Commit to Consistent Publicity

This entry is part 3 of 3 in the series Book Publicity Mini-Course

When your book launched, you probably did a lot of marketing and publicity leading up to the launch—and maybe even for a month or so after the book was released. One of the mistakes I see authors make is stopping their marketing and publicity efforts or becoming inconsistent. They may do nothing for a few months, then do another marketing campaign for a month or so, then stop again, around and around.

It takes work to build relationships with media sources for book publicity. Commitment to consistent publicity is important so you those relationships don’t wither. Working with media sources consistently helps them to get to know you, your business, brand, and message.

If, for example, you’ve written a book about how to manage personal finances, there will be many opportunities throughout the year to pitch to media around the topic of personal finances: the start of the new year, tax time, each quarter, etc. By consistently pitching relevant topics to your media sources, you can become their go-to source.

Kim Sutton, Host of The Positive Productivity Podcast [Interview]

This entry is part 2 of 2 in the series Podcaster Interviews

Continuing my podcaster interview series, here’s Kim Sutton, Host of The Positive Productivity Podcast.Kim Sutton

1. Tell us about your podcast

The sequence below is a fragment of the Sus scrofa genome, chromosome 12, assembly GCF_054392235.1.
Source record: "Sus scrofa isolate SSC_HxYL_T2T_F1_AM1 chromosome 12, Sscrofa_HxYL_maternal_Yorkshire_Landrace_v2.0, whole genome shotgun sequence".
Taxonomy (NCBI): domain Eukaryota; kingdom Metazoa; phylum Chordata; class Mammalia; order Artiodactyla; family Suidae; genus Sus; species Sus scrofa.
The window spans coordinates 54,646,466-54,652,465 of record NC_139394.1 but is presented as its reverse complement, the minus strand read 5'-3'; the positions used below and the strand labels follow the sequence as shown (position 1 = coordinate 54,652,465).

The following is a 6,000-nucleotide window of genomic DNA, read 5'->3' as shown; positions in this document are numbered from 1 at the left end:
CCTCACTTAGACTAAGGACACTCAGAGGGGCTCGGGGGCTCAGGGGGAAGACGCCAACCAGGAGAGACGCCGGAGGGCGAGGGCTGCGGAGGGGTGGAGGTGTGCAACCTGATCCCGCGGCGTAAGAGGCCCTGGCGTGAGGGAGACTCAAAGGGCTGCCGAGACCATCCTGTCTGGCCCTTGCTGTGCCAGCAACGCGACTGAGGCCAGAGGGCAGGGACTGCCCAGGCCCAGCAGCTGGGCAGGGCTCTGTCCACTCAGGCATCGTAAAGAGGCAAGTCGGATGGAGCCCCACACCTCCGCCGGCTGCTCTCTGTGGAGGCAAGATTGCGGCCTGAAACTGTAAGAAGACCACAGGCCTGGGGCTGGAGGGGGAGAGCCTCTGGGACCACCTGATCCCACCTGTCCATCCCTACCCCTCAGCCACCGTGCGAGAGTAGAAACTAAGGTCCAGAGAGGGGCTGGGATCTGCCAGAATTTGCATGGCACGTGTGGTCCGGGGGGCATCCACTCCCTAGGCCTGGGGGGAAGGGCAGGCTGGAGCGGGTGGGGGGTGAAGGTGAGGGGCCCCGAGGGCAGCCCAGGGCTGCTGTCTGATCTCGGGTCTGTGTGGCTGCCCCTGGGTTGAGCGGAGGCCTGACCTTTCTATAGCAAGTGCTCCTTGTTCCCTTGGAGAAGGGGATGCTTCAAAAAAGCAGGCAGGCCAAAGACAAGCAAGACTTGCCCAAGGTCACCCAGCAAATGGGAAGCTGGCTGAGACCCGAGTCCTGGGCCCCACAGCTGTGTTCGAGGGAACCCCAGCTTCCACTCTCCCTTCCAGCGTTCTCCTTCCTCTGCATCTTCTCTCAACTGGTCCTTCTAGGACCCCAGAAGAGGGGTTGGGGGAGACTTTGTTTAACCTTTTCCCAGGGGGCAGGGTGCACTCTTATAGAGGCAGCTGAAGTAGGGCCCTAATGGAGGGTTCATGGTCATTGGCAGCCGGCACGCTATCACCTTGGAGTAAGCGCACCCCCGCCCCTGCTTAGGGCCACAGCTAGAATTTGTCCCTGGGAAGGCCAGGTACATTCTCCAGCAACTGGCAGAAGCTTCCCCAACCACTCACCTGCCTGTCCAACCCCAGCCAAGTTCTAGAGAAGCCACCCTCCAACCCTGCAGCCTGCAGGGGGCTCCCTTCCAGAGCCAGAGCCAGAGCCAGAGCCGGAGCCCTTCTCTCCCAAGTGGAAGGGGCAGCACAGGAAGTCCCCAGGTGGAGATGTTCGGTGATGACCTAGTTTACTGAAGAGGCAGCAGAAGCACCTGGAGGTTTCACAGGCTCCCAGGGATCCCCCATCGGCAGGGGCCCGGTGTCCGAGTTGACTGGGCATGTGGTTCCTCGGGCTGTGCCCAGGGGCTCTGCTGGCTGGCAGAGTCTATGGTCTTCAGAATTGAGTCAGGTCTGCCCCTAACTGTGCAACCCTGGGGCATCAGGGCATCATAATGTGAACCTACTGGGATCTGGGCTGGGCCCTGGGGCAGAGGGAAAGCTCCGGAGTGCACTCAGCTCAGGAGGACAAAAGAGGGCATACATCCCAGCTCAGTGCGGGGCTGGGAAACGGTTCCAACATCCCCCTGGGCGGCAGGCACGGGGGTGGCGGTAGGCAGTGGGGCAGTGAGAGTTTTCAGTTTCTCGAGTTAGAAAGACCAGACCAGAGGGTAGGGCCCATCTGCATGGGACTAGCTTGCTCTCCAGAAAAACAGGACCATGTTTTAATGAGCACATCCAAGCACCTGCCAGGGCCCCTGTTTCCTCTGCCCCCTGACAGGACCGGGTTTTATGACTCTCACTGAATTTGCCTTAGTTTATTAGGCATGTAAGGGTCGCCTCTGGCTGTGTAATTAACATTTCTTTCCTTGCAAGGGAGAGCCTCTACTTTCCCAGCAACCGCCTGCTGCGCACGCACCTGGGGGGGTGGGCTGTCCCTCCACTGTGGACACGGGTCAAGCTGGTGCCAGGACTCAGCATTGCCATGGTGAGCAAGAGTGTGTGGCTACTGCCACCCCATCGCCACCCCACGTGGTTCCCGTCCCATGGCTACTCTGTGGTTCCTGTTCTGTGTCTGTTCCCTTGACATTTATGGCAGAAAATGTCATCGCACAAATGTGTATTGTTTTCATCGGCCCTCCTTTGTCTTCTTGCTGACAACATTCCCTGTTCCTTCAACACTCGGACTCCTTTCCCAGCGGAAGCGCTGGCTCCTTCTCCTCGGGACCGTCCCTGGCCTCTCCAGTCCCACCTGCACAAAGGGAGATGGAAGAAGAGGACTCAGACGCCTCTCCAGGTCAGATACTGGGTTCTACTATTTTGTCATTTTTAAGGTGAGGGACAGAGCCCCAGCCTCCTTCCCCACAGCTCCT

Positive Productivity is NOT about perfection, but it doesn’t need to be painful. Guests and I share what really goes on behind the scenes in our businesses and help fellow entrepreneurs work smarter instead of harder.

2. Why did you start this podcast?

Positive Productivity was born out of necessity. In 2016, following a rough period in my business where I worked 20 hours a day and slept 2-3, I found myself sleep deprived and suicidal. I couldn’t figure out why everything I was doing failed, and everyone I was seeing on social media was soaring.

Then, I had a spiritual moment and received a lot of clarity.

I realized we only see on social media what people want us to see. And a lot of what we don’t see would make most entrepreneurs feel “normal” and on track versus unsuccessful and deficient.

I also realized that working 20 hours a day, saying yes to everyone, and spreading myself too thin (across too many projects) was stupid and irresponsible.

Then it hit me. There are other entrepreneurs, like me, who need support and are tired of fake. We need authenticity, transparency and truth.

The Positive Productivity podcast was born.

3. How long have you been podcasting?

The Positive Productivity podcast launched October 4, 2016 and is now 630+ episodes in.

4. What do you look for in a guest?

I don’t care how many achievements a guest has, their best seller status or how much money they make. I want to have meaningful, authentic conversations where the guest is ready, willing and able to have a vulnerable conversation that helps others.

5. How can listeners find you?

Website: https:

6. Is there anything else you’d like to share?

Positive Productivity is not about perfection, but it doesn’t need to be painful. Our businesses and podcasts should never cause so much stress that they jeopardize our family or our health. If your health or family are suffering because of your business, you are likely spreading your focus over too many projects, aren’t valuing the worth of your services highly enough, and are not clear on your messaging.

Ausoma’s Book Marketing Philosophy

Yes, we use Twitter, Facebook, LinkedIn, and Instagram and tweet and post regularly about your book. We’re also less expensive than virtually every other book marketing firm. But none of that is as important as what we really provide.